While thumbing through the January 2012 edition of Acoustic Guitar magazine I came across two quotes on the importance of learning theory and technique and one on the importance of NOT learning theory and technique – interestingly from someone who has an excellent grasp of musical theory, but has chosen not to apply it to his guitar playing:

“There may be a time when you want to express something that’s more complex, and it would be nice to have that available to you if that were the case. And there are times when just the simplest of chords is going to be the most satisfying, and you would want to know that that moment had arrived. I think the more technique you have, the more choices you have.”

–Paul Simon

“There are so many musicians that come up, so many girls with great voices and great lyrics, and they play their instruments and they haven’t learned them enough. All they can do is work with four or five chords. That’s why I am really lucky and eternally grateful that the order of events happened in the way they did: I learned the neck up and down, and then when it came time to sing over stuff, I had a world of stuff I could throw at my voice to sing over”

– John Mayer

“If somebody walked up to me and pointed to a note on the guitar fretboard and asked me what it was, I wouldn’t have the first idea. I’ve deliberately left certain things vague about the guitar, because I like the primitive aspect of the way I play and think about the guitar. I never think about what key I’m in. I just start to play and hope for the best.”

– Elvis Costello

Tune Up!

Posted by Brian on 16th January 2012 in Beginners, Ear Training, Musicianship, Performing, Playing well with others, Rant

“I thought that the professional touch that made your set was the fact that your guitar was in a proper state of tune.”

I recently played a short set at a local open mic, where a musician friend was in attendance and I received the preceding note the following day. I sometimes forget how sensitive some people are to tuning – my ear seems to be less discriminating than most. I can hear when something is out of tune, but it doesn’t grate on me the way that it does some people. Having said that, I do recognize the importance of tuning.

It actually took me years to figure out tuning. Then one day, the clouds parted and I saw the light. Not sure what the trigger was, but suddenly I “got it”. For others, tuning is as natural as breathing. But the important thing is that you must always strive to play in tune, especially when playing for (or with) others.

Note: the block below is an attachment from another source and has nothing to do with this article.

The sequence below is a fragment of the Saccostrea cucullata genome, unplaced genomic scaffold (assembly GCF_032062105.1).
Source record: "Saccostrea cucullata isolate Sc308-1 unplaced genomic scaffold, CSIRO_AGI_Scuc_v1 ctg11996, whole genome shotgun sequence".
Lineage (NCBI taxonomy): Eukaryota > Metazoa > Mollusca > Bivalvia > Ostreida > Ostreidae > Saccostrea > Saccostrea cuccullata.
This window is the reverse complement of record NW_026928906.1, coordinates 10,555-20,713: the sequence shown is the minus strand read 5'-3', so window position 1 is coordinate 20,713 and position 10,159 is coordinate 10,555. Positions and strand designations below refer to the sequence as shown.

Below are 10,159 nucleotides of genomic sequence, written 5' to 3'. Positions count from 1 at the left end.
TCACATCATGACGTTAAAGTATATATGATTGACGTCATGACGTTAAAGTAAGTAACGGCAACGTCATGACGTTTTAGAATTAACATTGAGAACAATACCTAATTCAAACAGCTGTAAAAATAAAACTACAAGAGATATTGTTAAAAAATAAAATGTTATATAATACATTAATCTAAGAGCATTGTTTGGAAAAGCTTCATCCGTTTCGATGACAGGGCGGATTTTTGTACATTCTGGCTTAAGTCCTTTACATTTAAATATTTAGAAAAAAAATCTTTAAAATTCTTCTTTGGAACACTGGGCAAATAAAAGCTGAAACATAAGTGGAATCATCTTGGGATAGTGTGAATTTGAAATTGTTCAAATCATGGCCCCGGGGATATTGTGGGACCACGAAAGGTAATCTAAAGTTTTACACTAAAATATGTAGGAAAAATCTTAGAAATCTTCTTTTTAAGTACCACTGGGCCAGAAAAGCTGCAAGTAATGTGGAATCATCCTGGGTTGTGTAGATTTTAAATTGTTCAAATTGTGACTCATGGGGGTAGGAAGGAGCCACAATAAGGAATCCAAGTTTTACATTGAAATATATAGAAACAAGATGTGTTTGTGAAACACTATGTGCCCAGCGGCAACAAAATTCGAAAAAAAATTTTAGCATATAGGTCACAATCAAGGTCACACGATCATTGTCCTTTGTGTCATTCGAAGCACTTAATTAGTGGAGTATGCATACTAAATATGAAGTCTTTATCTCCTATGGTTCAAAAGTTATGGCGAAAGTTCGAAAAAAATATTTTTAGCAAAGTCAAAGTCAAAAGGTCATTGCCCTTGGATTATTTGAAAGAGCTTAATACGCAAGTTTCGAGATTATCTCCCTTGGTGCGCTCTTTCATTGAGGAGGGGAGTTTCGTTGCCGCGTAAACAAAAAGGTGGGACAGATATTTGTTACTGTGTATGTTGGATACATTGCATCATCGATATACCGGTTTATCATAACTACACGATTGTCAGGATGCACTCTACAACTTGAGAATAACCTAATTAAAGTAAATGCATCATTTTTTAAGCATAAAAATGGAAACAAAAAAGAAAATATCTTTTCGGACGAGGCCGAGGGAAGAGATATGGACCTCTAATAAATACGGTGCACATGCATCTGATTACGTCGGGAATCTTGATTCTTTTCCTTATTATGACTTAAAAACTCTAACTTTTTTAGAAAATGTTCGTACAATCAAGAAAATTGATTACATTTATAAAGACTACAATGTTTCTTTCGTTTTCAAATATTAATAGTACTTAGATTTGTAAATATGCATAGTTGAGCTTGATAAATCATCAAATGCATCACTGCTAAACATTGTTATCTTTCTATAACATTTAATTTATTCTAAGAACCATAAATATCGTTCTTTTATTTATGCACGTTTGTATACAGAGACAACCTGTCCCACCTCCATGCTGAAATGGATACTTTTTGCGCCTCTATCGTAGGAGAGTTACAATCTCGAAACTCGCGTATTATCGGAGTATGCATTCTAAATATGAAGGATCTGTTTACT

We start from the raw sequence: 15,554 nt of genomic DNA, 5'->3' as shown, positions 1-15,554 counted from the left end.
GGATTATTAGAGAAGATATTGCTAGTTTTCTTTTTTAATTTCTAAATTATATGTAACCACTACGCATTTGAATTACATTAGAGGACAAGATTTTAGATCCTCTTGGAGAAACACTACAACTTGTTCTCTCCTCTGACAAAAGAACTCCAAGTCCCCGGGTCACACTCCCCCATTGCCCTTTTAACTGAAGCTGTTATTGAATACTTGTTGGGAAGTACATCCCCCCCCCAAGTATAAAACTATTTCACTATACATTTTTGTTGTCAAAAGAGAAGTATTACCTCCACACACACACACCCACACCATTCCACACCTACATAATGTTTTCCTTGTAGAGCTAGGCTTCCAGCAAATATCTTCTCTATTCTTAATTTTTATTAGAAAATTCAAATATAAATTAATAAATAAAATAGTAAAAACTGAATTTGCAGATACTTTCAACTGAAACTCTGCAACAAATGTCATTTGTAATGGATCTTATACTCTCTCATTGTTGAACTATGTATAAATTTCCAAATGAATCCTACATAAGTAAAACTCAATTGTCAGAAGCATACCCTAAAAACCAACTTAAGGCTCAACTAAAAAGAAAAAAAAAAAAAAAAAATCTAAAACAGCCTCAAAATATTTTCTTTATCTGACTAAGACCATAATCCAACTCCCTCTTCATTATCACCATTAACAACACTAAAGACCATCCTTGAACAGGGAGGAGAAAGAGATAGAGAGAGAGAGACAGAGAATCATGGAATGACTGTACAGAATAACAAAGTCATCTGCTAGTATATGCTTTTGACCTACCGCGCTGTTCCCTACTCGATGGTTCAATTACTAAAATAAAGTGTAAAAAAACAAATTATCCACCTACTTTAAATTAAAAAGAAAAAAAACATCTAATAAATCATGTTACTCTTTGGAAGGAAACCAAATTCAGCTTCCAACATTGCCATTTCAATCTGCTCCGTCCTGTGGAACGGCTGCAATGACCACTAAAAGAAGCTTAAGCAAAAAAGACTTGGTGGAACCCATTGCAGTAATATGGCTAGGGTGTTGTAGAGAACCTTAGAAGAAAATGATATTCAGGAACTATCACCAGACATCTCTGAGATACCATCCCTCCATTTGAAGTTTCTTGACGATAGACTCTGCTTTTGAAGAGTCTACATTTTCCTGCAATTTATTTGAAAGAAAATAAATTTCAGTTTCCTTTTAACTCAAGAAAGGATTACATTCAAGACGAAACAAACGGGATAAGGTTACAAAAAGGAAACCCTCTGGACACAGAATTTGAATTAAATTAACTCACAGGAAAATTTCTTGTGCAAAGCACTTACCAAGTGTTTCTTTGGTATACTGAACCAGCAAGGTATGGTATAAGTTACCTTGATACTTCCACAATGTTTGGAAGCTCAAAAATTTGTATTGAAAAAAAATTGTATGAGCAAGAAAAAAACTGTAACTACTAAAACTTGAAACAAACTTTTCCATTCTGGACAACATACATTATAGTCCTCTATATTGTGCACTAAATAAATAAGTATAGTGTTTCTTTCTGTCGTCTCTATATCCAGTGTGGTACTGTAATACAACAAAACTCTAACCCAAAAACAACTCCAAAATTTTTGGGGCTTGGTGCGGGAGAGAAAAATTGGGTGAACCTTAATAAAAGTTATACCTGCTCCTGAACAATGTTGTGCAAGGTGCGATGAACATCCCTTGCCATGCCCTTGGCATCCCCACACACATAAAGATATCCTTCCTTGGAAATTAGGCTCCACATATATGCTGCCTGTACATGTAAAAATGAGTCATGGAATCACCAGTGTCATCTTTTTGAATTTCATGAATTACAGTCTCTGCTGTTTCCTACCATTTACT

Every time you pick up your instrument, you should check the tuning. These days, it is much easier than when I was a budding young rockstar. You can now buy electronic tuners for as little as $15 (though I would recommend spending a little more). And while I think that you should always try to tune by ear first, you can easily check your work with the tuner.

If you get used to playing in tune all of the time, it becomes way easier to tell if you are out of tune, and you may even get to the point where you will be able to critique other performers’ tuning… Best of all, you are way less likely to annoy your audience, even if it is just your cat.

Quote, Unquote

Posted by Brian on 7th November 2011 in Musicianship, Picking Hand, Practice, Technique, Uncategorized

“To be a virtuoso, one of the most important things you must have is as close to a perfect sense of rhythm as you can.”

Pepe Romero

 

“It is very important to work on the tone you have with your right hand [picking hand], to give emotion to a tune… Many guitar players don’t really take care of the right hand, but for me the right hand is producing the music”

Jacques Stotzem

Down To The Bass-ics

Posted by Brian on 11th October 2011 in Ear Training, Music Theory, Musicianship, Relatives of the Guitar

A while ago I was asked if I would be willing to play bass guitar in an upcoming musical at my kids’ school. At the time I didn’t own a bass, but said that if they could find me a bass to play, that I would be willing to give it a try.

As luck would have it, not long after that, I found a bass that was being sold on consignment at my favourite music shop. It was affordable and playable, so after getting clearance from everyone who might have concerns about such a purchase, I took the plunge.

Playing in the musical was a ton of fun and the kids did a great job. And since then, I’ve been playing bass regularly in the “jam band” that I meet with from time to time. That’s been a lot of fun too.

And while I am a firm believer that dabbling in other instruments will never make you a better guitarist, I am now persuaded that playing other instruments can make you a better musician.

In this case, it has helped my ear greatly, which has always been one of my weaknesses. I have a much better sense of the important intervals (major  third, minor third, fifth, and dominant seventh) because playing bass is mostly about playing arpeggios (chords played one note at a time), and these are the intervals that form those arpeggios. It has also forced me to get to know my fretboard a little better, especially on the D and G strings where I have always had a tendency to just “fake it”.

I’ve also discovered that kids think that bass is way cooler than guitar.

Cool!

Finally!